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Hungary could veto EU rescue plan if conditioned on rule of law, Orban says

BUDAPEST (Reuters) - Hungarian Prime Minister Viktor Orban said on Friday the EU’s coronavirus recovery plan would be unacceptable if funding were linked to rule-of-law conditions, and Budapest could veto any deal as a last resort.

FILE PHOTO: Hungarian Prime Minister Viktor Orban holds a joint news conference with Slovak Prime Minister Igor Matovic (not pictured) in Budapest, Hungary, June 12, 2020. REUTERS/Bernadett Szabo/File Photo

Orban, a right-wing nationalist who has accumulated unprecedented powers since winning election a decade ago, has clashed with the European Union executive for years over his perceived backsliding from democratic governance.

The EU’s 27 national leaders are to meet next week for the first time in person since the COVID-19 crisis halted policy meetings in Brussels to hash out details of the next multiannual EU budget and post-pandemic recovery.

“We could veto (a final accord), because it needs to be a unanimous decision, but we would find ourselves facing off with 26 other countries. One should only do that as a last resort,” Orban told Hungarian public radio.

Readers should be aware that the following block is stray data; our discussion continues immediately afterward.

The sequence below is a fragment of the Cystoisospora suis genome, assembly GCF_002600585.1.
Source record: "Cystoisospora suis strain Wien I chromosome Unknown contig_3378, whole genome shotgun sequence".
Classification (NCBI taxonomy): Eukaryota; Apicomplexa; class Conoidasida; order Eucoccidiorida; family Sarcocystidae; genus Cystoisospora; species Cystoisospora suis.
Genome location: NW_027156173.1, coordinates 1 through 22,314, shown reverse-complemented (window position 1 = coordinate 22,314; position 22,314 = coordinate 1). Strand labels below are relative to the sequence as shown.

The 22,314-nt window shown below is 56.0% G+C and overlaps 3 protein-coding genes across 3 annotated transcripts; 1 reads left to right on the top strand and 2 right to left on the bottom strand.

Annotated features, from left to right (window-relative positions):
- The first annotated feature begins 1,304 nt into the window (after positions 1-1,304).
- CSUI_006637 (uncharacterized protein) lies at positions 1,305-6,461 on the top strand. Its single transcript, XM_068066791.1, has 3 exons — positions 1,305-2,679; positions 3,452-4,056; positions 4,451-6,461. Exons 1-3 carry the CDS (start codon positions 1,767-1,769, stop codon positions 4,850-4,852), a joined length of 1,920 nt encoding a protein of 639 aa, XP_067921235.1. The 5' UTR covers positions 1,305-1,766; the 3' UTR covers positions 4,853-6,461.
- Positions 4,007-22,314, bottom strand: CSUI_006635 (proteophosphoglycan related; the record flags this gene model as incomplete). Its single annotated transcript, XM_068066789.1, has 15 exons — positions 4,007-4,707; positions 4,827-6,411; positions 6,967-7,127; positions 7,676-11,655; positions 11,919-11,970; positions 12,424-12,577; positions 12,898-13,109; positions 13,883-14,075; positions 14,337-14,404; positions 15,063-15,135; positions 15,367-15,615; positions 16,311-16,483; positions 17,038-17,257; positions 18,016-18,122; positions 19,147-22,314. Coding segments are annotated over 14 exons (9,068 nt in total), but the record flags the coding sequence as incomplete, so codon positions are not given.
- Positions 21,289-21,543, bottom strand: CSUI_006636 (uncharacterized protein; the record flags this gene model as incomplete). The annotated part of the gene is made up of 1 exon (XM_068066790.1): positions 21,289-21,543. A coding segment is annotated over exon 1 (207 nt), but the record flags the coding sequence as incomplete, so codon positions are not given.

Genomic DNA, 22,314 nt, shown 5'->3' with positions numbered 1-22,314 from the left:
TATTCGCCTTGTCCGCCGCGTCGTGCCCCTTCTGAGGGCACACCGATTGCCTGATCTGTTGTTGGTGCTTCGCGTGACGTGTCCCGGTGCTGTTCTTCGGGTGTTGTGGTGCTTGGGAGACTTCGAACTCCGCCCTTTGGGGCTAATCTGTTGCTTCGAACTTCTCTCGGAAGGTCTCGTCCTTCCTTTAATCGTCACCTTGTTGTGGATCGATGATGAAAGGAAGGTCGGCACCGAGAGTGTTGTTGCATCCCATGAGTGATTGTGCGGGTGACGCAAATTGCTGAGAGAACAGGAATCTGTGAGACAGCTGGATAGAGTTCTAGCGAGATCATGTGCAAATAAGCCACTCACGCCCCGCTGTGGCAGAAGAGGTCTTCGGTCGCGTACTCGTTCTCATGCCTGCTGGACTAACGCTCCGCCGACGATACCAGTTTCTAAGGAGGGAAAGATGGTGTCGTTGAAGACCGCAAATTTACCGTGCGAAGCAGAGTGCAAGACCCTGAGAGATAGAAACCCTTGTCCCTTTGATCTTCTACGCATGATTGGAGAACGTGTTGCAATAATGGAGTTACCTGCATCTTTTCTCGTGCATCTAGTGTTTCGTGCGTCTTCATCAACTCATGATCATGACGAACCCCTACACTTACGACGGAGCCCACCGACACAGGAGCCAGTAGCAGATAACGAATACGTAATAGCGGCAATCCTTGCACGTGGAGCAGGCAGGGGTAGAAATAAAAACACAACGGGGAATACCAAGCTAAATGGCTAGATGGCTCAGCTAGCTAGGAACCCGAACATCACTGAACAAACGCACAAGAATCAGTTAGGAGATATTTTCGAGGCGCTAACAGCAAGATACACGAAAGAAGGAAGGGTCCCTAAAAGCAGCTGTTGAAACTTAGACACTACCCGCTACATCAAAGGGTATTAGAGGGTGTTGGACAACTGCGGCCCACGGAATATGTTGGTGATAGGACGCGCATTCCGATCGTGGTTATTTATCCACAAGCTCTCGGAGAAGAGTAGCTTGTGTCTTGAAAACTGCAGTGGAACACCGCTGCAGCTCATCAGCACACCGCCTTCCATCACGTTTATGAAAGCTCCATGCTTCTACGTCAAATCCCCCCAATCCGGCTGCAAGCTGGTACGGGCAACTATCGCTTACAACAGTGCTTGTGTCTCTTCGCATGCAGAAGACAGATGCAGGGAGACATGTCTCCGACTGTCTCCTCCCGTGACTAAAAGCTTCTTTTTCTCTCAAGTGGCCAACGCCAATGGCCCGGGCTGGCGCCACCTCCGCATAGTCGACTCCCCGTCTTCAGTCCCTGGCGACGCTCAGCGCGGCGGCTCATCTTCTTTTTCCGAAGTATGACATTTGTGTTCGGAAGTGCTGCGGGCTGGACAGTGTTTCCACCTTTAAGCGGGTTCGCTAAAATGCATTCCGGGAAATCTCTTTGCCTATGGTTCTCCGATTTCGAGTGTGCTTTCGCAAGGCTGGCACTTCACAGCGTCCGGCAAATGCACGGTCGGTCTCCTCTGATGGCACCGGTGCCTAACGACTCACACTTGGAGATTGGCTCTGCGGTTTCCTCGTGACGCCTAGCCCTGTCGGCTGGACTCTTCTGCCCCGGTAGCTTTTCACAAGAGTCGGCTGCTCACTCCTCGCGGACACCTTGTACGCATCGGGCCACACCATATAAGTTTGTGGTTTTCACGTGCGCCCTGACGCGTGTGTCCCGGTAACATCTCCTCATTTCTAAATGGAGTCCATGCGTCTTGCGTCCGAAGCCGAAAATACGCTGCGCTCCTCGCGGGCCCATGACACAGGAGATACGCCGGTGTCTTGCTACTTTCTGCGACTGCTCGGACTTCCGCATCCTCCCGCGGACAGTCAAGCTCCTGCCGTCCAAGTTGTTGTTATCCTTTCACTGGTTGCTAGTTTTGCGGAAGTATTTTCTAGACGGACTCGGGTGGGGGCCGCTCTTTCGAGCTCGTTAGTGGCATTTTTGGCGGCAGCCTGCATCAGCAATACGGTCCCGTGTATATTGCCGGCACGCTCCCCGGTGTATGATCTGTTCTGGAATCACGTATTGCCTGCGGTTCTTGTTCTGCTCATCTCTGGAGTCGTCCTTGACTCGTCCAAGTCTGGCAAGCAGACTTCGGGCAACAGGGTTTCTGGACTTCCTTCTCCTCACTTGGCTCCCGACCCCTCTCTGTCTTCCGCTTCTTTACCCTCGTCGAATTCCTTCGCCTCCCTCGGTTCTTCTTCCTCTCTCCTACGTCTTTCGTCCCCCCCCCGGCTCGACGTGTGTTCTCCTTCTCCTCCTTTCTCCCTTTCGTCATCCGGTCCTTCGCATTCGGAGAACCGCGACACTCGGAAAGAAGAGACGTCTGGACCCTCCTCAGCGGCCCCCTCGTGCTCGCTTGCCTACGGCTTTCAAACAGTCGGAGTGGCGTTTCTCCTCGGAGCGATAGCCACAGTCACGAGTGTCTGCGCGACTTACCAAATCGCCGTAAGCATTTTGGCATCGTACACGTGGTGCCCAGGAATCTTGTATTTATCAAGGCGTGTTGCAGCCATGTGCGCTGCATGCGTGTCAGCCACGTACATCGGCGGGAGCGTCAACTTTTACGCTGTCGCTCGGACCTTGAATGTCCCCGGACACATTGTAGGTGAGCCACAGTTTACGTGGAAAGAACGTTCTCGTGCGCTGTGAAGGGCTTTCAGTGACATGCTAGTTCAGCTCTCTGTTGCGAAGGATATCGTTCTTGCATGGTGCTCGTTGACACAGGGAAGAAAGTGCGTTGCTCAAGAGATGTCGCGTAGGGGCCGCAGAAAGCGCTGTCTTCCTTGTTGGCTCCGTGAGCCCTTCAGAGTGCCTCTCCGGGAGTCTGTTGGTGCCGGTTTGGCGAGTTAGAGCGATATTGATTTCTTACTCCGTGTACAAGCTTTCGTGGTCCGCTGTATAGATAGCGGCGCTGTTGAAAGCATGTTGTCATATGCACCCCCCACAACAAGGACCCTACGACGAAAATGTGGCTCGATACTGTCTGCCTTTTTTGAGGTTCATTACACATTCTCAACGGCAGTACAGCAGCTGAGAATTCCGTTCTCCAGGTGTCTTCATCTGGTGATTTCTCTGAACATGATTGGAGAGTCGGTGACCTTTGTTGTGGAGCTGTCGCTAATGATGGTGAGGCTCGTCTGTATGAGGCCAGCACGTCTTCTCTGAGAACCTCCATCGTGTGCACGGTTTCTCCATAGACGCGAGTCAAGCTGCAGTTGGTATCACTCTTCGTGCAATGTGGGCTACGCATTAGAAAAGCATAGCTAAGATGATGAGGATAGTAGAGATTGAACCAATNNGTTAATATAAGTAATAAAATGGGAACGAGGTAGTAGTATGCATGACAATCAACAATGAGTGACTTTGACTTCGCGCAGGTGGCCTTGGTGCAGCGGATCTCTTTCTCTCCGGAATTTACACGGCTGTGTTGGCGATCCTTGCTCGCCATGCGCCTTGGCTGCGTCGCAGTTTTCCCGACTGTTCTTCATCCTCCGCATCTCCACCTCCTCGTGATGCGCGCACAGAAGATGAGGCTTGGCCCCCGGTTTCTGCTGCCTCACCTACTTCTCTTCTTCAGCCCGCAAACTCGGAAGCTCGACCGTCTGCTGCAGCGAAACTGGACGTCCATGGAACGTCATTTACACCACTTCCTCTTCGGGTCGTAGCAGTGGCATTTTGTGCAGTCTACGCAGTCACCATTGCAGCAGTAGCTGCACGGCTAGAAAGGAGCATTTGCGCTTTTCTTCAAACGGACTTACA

The EU is set to spend 750 billion euros on aiding economic recovery in member states hardest hit by the pandemic - money that Orban said should be distributed “fairly and flexibly.

“One thing should be carefully avoided: mixing it up with politics. That’s (Hungary’s) gravest condition,” he said.

When a liberal Hungarian EU lawmaker asked German Chancellor Angela Merkel, now holding the EU’s rotating presidency, on Wednesday whether the EU was prepared to condition recovery funding on adherence to democratic standards in Hungary, Merkel told the European Parliament she would engage with Orban.

“Defending the rule of law is important...We are going to say things clearly when it comes to Viktor Orban,” Merkel said Wednesday. “We will keep a watchful eye on what happens there.”

Orban lashed back on Friday, dismissing the criticism as “liberals mouthing off... always trying to attach their ideology to economic matters of the EU. That’s a dead end.”

The opposition Socialist Party said Orban’s stance was “hypocritical”, accusing him of spending the last decade undoing democratic norms in Hungary.

Reporting by Marton Dunai; Editing by Mark Heinrich